Peel off your mental conditioning. Allow your child to walk and crawl in the mud, roam in the wilderness, climb trees. That is the best way they will learn to enjoy Nature.

Down to Earth.jpg
Mud is not Dirty! Peel off your Mental Conditioning and let kids get their hands in the mud.

4. Thank out of the Box.

Avoid forcing your child to go for a Nature walk if they are not up to it. Neither will they enjoy it, nor will you.

Try different ways of convincing them to go. Make it a picnic. Invite their favourite friends. Add in some other treats they enjoy.

Introduce Fun and Games. Set up a Treasure Hunt around neighbourhood trees where the clues are related to guessing the names of trees.

Play ‘Spot’-the-Bird’ with your children and their friends. Have a Bird Race. Or a photography contest. Whatever spurs them on to enjoy being outdoors.

Get Schools to Organize Field Trips.jpg
Encourage your child’s school to organize Nature Walks. I did…and it worked!

5. Document It!

If your child enjoys photography or making Videos, encourage them through this interest. Making a short film or writing a story about their findings and sharing it with their friends or at school might induce them to go out more often.

Encourage them to watch and observe, without placing a premium on what they end up spotting.

Get them to keep a diary of all that they see. It will encourage them when they note that at each outing, they notice and observe more.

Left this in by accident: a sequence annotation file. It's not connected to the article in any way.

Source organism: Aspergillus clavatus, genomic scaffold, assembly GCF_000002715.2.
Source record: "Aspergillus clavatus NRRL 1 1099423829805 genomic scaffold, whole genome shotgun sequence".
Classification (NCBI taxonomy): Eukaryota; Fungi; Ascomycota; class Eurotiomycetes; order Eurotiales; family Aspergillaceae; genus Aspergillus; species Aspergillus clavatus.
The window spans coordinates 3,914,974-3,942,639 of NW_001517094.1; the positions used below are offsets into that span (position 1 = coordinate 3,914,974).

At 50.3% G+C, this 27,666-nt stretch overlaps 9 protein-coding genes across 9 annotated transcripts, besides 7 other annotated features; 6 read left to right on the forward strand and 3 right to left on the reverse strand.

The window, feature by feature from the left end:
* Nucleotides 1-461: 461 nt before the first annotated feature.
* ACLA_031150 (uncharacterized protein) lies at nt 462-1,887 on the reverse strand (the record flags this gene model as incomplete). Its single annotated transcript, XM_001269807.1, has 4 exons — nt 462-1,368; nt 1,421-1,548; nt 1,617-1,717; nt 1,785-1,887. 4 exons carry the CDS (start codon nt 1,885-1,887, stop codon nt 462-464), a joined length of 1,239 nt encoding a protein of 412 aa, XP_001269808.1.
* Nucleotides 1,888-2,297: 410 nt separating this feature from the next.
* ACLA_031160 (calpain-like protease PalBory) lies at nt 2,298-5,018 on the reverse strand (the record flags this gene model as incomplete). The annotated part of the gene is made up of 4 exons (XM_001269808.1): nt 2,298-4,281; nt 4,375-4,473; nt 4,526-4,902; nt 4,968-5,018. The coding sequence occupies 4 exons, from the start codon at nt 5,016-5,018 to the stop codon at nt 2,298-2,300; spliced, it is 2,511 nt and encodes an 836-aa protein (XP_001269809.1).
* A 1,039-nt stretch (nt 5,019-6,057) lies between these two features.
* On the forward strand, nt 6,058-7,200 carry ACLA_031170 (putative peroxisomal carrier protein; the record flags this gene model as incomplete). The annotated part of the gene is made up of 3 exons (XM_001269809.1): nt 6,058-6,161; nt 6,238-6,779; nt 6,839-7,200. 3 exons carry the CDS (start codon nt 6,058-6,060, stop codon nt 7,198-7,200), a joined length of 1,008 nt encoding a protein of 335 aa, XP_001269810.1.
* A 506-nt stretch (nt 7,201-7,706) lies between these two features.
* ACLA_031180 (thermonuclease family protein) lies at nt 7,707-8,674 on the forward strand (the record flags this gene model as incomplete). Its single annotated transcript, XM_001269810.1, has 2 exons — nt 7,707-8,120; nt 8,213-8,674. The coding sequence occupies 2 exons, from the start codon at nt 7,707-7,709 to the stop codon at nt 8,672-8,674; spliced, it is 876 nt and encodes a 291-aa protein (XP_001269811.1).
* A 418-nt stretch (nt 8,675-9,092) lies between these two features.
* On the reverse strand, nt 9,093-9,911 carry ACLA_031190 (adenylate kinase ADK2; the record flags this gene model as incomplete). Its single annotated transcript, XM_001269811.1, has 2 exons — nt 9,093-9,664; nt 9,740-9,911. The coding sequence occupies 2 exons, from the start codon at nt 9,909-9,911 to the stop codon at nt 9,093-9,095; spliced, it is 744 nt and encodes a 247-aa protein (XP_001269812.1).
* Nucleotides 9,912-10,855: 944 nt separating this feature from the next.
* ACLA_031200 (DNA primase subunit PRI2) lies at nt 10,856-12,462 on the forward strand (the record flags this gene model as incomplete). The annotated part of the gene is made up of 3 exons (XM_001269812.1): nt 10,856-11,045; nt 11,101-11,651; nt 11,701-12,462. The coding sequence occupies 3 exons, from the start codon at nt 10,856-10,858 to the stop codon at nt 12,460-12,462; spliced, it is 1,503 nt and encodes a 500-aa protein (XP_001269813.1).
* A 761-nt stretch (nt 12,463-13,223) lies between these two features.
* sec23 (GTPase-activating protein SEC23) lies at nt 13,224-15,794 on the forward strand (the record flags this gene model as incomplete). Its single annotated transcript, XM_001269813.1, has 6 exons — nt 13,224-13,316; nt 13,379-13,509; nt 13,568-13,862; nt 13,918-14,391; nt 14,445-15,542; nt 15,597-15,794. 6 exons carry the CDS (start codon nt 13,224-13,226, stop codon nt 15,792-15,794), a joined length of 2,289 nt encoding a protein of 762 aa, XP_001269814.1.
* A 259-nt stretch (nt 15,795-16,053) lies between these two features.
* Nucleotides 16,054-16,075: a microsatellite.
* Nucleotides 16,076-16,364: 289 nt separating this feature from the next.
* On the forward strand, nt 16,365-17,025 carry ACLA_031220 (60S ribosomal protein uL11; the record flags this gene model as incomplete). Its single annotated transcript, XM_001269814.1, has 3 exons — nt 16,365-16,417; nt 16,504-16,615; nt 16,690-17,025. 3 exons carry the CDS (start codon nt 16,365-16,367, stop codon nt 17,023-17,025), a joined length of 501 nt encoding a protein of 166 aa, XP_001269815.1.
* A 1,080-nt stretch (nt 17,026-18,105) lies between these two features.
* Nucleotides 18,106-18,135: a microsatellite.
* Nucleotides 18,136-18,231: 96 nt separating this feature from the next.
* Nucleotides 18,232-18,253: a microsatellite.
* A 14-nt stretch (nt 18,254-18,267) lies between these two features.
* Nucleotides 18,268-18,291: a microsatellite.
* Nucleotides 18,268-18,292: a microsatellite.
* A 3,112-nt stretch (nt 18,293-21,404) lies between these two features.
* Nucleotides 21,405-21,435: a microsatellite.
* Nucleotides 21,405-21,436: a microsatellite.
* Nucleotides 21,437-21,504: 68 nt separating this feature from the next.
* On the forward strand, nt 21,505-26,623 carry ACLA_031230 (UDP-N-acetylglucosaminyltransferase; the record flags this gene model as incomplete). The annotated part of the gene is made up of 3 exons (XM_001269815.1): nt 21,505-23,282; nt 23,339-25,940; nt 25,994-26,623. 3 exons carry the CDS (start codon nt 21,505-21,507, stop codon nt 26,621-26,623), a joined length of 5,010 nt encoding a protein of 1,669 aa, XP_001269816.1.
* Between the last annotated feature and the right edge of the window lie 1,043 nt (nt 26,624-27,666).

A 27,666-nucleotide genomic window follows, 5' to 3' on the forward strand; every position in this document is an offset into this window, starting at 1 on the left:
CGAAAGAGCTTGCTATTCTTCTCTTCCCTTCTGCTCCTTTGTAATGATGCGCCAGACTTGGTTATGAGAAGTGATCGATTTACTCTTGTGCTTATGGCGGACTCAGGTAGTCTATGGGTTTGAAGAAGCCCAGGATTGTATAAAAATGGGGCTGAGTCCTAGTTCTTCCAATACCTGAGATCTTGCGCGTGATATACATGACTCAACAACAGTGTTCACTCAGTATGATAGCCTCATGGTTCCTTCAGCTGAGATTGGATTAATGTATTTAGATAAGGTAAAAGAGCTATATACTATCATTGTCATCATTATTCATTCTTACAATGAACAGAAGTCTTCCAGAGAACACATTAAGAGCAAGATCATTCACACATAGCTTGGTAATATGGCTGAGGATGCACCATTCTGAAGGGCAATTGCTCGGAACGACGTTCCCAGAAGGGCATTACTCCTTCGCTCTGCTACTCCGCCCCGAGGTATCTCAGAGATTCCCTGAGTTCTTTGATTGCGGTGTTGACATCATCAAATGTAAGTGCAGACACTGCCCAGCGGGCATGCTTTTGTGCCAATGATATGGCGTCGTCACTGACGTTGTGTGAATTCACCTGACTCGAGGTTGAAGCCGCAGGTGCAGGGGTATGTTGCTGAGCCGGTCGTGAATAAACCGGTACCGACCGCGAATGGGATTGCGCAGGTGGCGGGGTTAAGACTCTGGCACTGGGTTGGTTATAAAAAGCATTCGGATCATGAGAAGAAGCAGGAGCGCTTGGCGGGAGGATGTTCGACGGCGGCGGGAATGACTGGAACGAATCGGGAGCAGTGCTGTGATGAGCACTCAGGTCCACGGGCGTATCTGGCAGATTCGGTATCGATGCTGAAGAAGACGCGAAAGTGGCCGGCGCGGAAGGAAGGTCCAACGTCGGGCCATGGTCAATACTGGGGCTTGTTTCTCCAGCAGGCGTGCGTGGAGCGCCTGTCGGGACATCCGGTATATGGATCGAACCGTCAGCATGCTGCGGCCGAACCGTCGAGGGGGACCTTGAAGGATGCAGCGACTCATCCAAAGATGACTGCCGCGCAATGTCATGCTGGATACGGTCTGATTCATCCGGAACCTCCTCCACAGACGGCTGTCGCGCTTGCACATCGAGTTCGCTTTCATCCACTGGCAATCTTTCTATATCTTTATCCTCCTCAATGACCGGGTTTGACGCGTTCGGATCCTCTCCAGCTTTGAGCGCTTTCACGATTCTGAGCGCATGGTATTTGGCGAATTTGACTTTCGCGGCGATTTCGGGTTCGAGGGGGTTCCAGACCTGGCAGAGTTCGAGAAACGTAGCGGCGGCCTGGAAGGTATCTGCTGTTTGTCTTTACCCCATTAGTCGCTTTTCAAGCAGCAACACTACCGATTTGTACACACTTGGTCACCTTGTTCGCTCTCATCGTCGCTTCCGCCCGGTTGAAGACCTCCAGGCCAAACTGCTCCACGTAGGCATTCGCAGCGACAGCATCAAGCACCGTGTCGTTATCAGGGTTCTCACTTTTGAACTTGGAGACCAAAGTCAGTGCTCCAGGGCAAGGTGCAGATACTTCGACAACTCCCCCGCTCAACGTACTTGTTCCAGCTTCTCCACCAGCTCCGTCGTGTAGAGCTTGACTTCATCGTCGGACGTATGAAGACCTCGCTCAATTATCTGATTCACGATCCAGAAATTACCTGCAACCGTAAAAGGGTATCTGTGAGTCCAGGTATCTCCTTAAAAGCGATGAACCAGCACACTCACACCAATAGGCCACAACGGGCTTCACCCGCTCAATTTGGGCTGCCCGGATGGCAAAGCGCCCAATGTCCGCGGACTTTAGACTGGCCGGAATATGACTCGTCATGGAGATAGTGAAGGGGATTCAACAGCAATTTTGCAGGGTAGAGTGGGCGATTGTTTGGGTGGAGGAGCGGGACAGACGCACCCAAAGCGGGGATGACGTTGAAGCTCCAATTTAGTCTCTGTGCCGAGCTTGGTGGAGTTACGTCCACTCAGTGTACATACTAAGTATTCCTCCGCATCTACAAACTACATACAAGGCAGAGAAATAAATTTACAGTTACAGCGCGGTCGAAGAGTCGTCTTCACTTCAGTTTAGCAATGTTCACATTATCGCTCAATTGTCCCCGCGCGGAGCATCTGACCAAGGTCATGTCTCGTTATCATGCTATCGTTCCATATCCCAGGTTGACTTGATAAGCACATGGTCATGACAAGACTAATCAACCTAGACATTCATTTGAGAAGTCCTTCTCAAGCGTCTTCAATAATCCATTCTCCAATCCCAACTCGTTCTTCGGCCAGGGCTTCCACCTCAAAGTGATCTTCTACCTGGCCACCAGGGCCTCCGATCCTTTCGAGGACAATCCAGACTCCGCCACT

Sit Quietly and Observe.jpg
Children don’t need to be kept busy all the time. Encourage them to sit quietly and observe.

6. Get a Good Field Guide

For a beginner in the field, a Guide Book is a must. Whether its trees or flowers, birds or butterflies that you want to watch and observe, a good field guide goes a long way in taking the interest further to the next level.

Moreover, it will help your child to see pictures and read more about what they are seeing and encourage them to go out on their own with the Guide.

Invest in Good Field Guides. They greatly enhance the experience of a Nature Walk

I will be posting a list of Recommended Field Guides for Nature outings with children. Follow the site or subscribe to the newsletter to stay posted.

7. Join a Local Nature Club

Every city would have a Nature Club. Find a local one and join them for their weekend outings.

You will get to meet like-minded people, find out about tours and outings, and your child will learn about birding and nature walks.